|Hoover Field (bottom and left) and Washington Airport (right) at the foot of Highway Bridge in 1932|
|IATA: none – ICAO: none|
|Owner||Philadelphia Rapid Transit Company (1925-June 1927)
Henry Berliner (June 1927-July 1928)
Mt. Vernon Airways (July 1928-November 1928)
International Airways (November 1928-January 1929)
Atlantic Seaboard Airways (January 1929-December 29, 1929)
New Standard Aircraft Company (December 30, 1929-July 31, 1933
National Aviation Corporation (July 31, 1933-merger on August 2, 1933)
|Serves||Washington Metropolitan Area|
|Location||Arlington County, Virginia|
Hoover Field was the first airport to serve the city of Washington, D.C. It was constructed as a private airfield in 1925, but opened to public commercial use on July 16, 1926. It was located in Arlington, Virginia, near the intersection of the Highway Bridge and the Mount Vernon Memorial Parkway, where The Pentagon and its northern parking lots now stand.
Considered one of the most hazardous airfields in the United States, Hoover Field suffered from short and unpaved runways, numerous life-threatening obstructions around the field, poor visibility (due to a burning garbage dump to its northwest), and poor drainage. It was purchased by the owner of nearby Washington Airport in early 1929, causing a brief merger of the two fields, but was sold to a new owner just 12 months later. It nearly went bankrupt in 1933, and was sold at auction and merged with Washington Airport to become Washington-Hoover Airport on August 2, 1933.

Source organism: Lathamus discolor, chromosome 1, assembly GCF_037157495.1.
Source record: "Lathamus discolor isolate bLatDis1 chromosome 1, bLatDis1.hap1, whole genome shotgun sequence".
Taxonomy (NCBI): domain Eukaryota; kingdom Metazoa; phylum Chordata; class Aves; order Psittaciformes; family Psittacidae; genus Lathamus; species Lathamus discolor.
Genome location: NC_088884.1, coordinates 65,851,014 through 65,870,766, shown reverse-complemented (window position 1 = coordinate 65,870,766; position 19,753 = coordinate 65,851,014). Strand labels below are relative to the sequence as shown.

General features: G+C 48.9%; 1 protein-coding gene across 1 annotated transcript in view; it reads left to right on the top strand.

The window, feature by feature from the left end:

Washington-Hoover Airport closed in June 1941. Washington National Airport (now Ronald Reagan Washington National Airport) was built as its replacement.
Hoover Field was built in 1925 by Thomas E. Mitten, president of the Philadelphia Rapid Transit Company (which held the airmail contract between Washington, D.C., and Philadelphia). Hell's Bottom, a 37.5-acre (15.18 ha) site at the foot of the Highway Bridge in Arlington County, Virginia (formerly a horse racing track) directly across the Potomac River from the city, was selected by Mitten for the site of his new "airport." Pioneering aviator Alys McKey Bryant helped clear trees and brush and run the tractor which leveled the land for the airfield. The single sod runway was 2,400 feet (730 m) long. A single hangar, 60 feet (18 m) by 100 feet (30 m) in size, was constructed. Construction ended in 1925, and at first the field was used only by planes giving sight-seeing tours over the national capital.
The then-unnamed airfield was threatened with competition almost immediately. Because the field was privately owned, civic leaders began a campaign for the city of Washington to build a publicly owned municipal airport. The federal government considered filling in all or part of Kingman Lake and using the lake, Kingman Island, and nearby Heritage Island for a federal airport to compete with the nascent field in Arlington, but this plan died in August 1926. The government's actions and Mitten's desire to fly people between D.C. and Philadelphia for the 150th anniversay of the Declaration of Independence led Mitten to expand his airfield. The new airfield was dedicated on July 16, 1926. It was named for then-Secretary of Commerce Herbert Hoover, a major promoter of civil aviation.